Junior Codey Young, a philosophy and sociology major at Ursinus, cares deeply. He cares about his community, social and civil rights issues, and equal educational opportunities for all.
This past March, Young was one of eight Ursinus students who traveled to Alabama to study the role played by African American churches and socio-political organizations that cultivated civil right changes in the 1950’s and ‘60’s. The trip was part of the course, the African American Religious Experience taught by Reverend Charles Rice, one of Young’s mentors.
“It was an opportunity that made text come to life,” said Young. “A chance to engage with the untold reality of institutionalized Jim Crow racism in America. By understanding from where we have come, we cannot deny the tremendous journey that still lies head.”
He followed this trip by spending the summer in the Moore Undergraduate Research Apprentice Program (MURAP) at the University of North Carolina Chapel Hill. “The Moore Program was such a wonderful experience,” says Young. “It offers an in-depth introduction to graduate studies for historically underrepresented minority students across the country seeking to obtain a Ph.D. My cohorts were extremely intelligent, socially active and critically engaged students.”
Young was one of 21 students selected from universities across the country to participate in the 10-week program. The students engage in an intensive research experience, which includes designing and carrying out a research project, meeting weekly with a faculty mentor, attending weekly seminars, and receiving weekly courses in preparation for the Graduate Record Exam (GRE).
Additionally, Young, of Pottstown, Pa., was one of only six students selected to present his research, which focused on the Occupy the Hood social movement, at MURAP’s annual conference. This year’s theme was: The (Ir)relevance of Civil Rights. Young based his personal research on his experience protesting in Philadelphia and Washington D.C. with the Occupy Wall Street Movement of 2011-2012. Occupy the Hood is an ongoing social movement aimed at encouraging poor, predominantly Black urban areas to assume resolve community issues self-deterministically. Young’s research examined the Occupy the Hood’s radio podcast series, which explores issues on racism, politics, and education.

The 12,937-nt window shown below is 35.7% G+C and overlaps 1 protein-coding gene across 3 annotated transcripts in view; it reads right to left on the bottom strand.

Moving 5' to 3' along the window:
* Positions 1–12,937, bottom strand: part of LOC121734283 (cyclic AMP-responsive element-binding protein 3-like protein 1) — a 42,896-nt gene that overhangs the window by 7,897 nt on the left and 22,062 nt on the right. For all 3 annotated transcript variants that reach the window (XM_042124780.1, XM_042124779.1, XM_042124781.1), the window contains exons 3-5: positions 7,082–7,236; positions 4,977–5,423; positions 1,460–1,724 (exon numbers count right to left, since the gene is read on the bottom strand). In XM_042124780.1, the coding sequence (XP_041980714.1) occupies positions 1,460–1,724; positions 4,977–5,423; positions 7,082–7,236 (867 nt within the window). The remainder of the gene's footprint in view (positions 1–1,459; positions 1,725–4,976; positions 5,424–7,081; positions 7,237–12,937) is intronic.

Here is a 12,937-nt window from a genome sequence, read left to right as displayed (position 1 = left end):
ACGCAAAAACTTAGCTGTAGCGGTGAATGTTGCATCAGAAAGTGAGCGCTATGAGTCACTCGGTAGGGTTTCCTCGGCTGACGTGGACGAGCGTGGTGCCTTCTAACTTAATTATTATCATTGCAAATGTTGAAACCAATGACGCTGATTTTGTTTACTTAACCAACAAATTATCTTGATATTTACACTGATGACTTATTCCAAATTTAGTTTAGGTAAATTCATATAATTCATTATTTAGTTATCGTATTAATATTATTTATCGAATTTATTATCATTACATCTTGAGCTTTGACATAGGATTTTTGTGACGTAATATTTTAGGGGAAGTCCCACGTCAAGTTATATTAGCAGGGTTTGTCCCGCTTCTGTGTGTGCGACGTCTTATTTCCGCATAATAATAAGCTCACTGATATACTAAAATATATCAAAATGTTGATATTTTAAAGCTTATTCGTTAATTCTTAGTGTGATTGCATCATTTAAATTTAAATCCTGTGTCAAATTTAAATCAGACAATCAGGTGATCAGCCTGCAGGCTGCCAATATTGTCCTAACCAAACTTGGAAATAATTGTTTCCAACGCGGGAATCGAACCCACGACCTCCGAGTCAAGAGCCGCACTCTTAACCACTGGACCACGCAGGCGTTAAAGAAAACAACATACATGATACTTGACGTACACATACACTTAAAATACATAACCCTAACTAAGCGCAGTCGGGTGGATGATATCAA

“I evaluated Occupy the Hood’s discourse in relationship to Black social movements of the 20th century to contextualize and fixate the movement historically,” he says.
Young’s presentation, as well as his overall participation in the program made an impression on many of the faculty mentors at UNC, especially Dr. Isaac Unah, of the Political Science Department. “Codey was a very active and vocal presence during our seminars,” Dr. Uhah says. “He is smart, articulate, and usually asks the right questions that help to illuminate the subject under discussion. His research on African Americans during the Occupy Movement was carefully crafted and delivered clearly and with great enthusiasm.”
Young’s travels now take him across the globe to Ghana, where he is studying abroad at the University of Ghana in Accra for the fall semester, doing an internship at the W.E.B. DuBois Memorial Center for Pan-African Culture, conducting independent research while living with a local Ghanaian family. In the future, Young plans to pursue his Ph.D. in philosophy or sociology after his undergraduate studies, but hasn’t yet decided just which one yet.
“Whatever his choice of study, I fully expect him to be leader in many areas,” says Dr. Reginald F. Hildebrand, a faculty mentor at MURAP and an Associate Professor of Afro-American Studies and History at North Carolina. “He fully recognizes that scholars and activists of his generation have to generate new ideas, new strategies and new scholarship.”